Image: (extract, full image see here) Representative SAXS patterns with log scale colors from locations as indicated in (c), exhibiting polycrystalline (e), multi-(three) crystalline (f), and single crystal (g) behavior. Diagonal bars across bottom are shadows from photodiode wire.

Researchers use CHESS to map protein motion

Cornell structural biologists took a new approach to using a classic method of X-ray analysis to capture something the conventional method had never accounted for: the collective motion of proteins.

And they did so by creating software to painstakingly stitch together the scraps of data that are usually disregarded in the process.
Cornell structural biologists took a new approach to using a classic method of X-ray analysis to capture something the conventional method had never accounted for: the collective motion of proteins. And they did so by creating software to painstakingly stitch together the scraps of data that are usually disregarded in the process.
Their paper, “Diffuse X-ray Scattering from Correlated Motions in a Protein Crystal,”published March 9 in Nature Communications.
As a structural biologist, Nozomi Ando, M.S. ’04, Ph.D. ’08, assistant professor of chemistry and chemical biology, is interested in charting the motion of proteins, and their internal parts, to better understand protein function. This type of movement is well known but has been difficult to document because the standard technique for imaging proteins is X-ray crystallography, which produces essentially static snapshots.

>Read more on the CHESS website
>Read also: Diffuse X-ray Scattering from Correlated Motions in a Protein Crystal

Image: This slice through the three-dimensional diffuse map shows intense peaks resulting from lattice vibration, as well as cloudy features caused by internal protein motions.

Twisting the helix: salt dependence of conformations of RNA duplexes

Ribonucleic acid (RNA) is a macromolecule essential in various biological roles in coding, decoding, regulation and expression of genes. Its biological functions depend critically on its structure and flexibility. To date, no consistent picture has been obtained that describes the range of conformations assumed by RNA duplexes. Here, Cornell researchers used X-ray scattering at CHESS to quantify these variations. Their results quantify the substantial and solution-dependent deviations of double-stranded (ds) RNA duplexes from the assumed canonical A-form conformation.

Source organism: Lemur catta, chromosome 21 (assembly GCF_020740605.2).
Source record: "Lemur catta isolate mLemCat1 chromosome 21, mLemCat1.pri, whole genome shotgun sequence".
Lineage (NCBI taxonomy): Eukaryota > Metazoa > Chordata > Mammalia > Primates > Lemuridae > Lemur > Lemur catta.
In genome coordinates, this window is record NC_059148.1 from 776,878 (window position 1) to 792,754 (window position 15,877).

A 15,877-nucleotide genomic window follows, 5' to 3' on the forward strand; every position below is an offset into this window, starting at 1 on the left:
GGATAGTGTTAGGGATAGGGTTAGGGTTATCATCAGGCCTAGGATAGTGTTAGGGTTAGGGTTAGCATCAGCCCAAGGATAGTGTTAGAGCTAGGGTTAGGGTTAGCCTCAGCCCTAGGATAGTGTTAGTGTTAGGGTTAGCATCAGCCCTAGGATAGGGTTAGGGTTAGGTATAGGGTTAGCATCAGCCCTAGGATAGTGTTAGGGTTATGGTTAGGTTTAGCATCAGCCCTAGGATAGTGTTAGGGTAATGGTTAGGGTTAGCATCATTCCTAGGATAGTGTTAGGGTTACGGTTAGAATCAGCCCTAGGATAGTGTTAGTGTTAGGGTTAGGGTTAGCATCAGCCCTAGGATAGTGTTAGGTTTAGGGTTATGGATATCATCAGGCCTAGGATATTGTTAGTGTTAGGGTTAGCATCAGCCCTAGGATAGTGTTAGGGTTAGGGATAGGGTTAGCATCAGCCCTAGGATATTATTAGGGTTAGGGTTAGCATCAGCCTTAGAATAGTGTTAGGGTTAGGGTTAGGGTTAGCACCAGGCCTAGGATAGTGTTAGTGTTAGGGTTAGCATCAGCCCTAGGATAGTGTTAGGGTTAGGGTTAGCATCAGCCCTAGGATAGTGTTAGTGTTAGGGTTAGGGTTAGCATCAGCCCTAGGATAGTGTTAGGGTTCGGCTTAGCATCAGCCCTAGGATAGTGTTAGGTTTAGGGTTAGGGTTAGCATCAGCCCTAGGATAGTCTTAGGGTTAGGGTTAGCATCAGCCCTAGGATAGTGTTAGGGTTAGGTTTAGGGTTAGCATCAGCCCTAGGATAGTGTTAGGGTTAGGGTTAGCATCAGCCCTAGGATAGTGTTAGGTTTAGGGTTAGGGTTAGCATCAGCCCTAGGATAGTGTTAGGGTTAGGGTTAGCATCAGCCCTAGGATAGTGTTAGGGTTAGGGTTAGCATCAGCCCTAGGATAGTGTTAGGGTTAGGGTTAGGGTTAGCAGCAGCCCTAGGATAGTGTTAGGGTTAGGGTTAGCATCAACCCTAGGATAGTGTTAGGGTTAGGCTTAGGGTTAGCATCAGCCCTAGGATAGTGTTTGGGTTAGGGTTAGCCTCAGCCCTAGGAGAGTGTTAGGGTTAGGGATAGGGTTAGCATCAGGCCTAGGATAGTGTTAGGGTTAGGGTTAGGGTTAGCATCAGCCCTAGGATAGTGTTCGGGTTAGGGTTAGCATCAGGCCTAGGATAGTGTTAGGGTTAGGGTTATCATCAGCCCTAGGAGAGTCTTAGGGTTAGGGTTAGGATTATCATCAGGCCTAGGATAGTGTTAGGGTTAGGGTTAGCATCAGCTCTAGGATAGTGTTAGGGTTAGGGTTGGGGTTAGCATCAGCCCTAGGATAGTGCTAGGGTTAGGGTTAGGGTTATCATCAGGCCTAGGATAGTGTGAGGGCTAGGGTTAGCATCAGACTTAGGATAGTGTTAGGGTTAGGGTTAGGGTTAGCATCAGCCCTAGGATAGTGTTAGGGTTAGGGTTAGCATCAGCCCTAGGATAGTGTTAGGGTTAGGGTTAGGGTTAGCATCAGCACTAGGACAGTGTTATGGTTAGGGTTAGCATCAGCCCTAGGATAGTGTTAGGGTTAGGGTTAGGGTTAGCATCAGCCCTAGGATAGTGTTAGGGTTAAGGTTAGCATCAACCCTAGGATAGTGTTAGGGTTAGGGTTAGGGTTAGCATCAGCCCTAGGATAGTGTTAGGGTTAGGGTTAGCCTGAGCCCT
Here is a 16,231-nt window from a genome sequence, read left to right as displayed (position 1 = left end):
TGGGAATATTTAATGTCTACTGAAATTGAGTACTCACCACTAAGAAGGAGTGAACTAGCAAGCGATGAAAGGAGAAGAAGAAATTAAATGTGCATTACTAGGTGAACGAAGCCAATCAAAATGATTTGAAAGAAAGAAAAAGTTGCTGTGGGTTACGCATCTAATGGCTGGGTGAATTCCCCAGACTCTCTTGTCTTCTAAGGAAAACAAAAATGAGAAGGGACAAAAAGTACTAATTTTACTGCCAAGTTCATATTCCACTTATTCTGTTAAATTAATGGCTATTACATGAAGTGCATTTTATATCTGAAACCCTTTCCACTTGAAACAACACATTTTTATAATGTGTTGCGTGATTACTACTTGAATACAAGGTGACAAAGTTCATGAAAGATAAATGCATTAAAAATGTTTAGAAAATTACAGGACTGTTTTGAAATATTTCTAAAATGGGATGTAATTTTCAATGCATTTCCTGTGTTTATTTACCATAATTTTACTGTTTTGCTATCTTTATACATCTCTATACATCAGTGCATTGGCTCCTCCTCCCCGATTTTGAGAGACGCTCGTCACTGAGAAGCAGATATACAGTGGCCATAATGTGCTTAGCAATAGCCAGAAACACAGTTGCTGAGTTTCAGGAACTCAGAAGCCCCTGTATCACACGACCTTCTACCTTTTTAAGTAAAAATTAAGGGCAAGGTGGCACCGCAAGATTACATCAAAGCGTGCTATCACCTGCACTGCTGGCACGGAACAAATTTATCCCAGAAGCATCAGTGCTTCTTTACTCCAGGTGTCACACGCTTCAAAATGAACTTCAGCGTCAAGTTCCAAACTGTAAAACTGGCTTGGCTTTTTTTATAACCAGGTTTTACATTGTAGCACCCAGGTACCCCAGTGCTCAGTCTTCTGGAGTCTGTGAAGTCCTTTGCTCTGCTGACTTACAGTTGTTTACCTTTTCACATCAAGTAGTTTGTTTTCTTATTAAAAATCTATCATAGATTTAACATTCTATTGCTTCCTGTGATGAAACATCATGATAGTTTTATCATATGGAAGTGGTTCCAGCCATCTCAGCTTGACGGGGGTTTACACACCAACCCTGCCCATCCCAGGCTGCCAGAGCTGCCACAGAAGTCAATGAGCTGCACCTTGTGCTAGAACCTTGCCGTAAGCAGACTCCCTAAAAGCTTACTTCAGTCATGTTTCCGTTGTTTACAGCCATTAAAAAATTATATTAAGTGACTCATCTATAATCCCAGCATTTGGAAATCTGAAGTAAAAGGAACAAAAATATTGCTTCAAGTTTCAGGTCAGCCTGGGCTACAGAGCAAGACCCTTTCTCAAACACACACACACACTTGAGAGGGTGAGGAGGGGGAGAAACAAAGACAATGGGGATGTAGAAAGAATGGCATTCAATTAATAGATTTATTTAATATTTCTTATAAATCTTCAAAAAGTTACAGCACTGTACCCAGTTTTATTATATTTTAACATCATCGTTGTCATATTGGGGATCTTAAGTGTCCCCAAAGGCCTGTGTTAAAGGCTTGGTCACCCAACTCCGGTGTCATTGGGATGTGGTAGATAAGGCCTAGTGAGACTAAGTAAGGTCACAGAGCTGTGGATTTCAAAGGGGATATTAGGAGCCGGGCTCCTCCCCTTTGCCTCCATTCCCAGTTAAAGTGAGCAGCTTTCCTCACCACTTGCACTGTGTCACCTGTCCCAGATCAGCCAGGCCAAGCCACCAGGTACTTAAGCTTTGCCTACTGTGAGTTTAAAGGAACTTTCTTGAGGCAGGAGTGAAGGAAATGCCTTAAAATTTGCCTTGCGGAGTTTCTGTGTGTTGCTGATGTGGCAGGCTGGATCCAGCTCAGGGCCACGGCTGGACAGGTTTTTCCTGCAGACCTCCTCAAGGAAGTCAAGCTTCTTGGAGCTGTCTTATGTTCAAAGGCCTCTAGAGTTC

>Read more on the CHESS website

Image: Left: Experimental X-ray scattering curves for RNA duplexes in solutions containing dfferent concentrations of KCl and MgCl2. Right: RNA conformations resulting form the experimental data in comparison with the canonical RNA structure.

Welcome back users!

This month marks the official start of user operation at CHESS and all three partner programs: The NSF funded CHEXS, as well as MacCHESS supported by NIH and NYSTAR, and the Materials Solutions Network at CHESS, or MSN-C, funded by the Air Force Research Lab (AFRL), all welcomed users to new hutches and beamlines. 

Louise Debefve stands outside a hutch on the experimental floor of the Cornell High Energy Synchrotron Source, CHESS. She is preparing the experimental equipment for some of the first data to be collected at CHESS since the completion of the CHESS-U upgrade. The platinum samples that she is about to study at the new beamlines will provide insights into the catalytic function of the element, enabling for example the generation of cleaner energy powering everything from cars to laptops.

But for now, Louise is happy to just be using the X-rays again, a familiar occurrence for the former graduate student, who spent years developing her research of catalysts through the use of X-rays at SSRL. As a postdoc at CHESS, Louise initially found herself right in the middle of the feverish construction of the upgrade, with no X-rays available for research.

>Read more on the CHESS website

Image: Louise Debefve, right, works with Chris Pollock and Ken Finkelstein at the new PIPOXS station.

The driving force behind Cornell Compact Undulators at CHESS

Researchers at CHESS are working to further improve the already impressive CHESS Compact Undulator, or CCU.

Within the new NSF-funded CHEXS award, Sasha Temnykh is developing a new driving mechanisms that will add variable gap control and even better tuning of the device, both desirable qualities for a variety of experimental needs.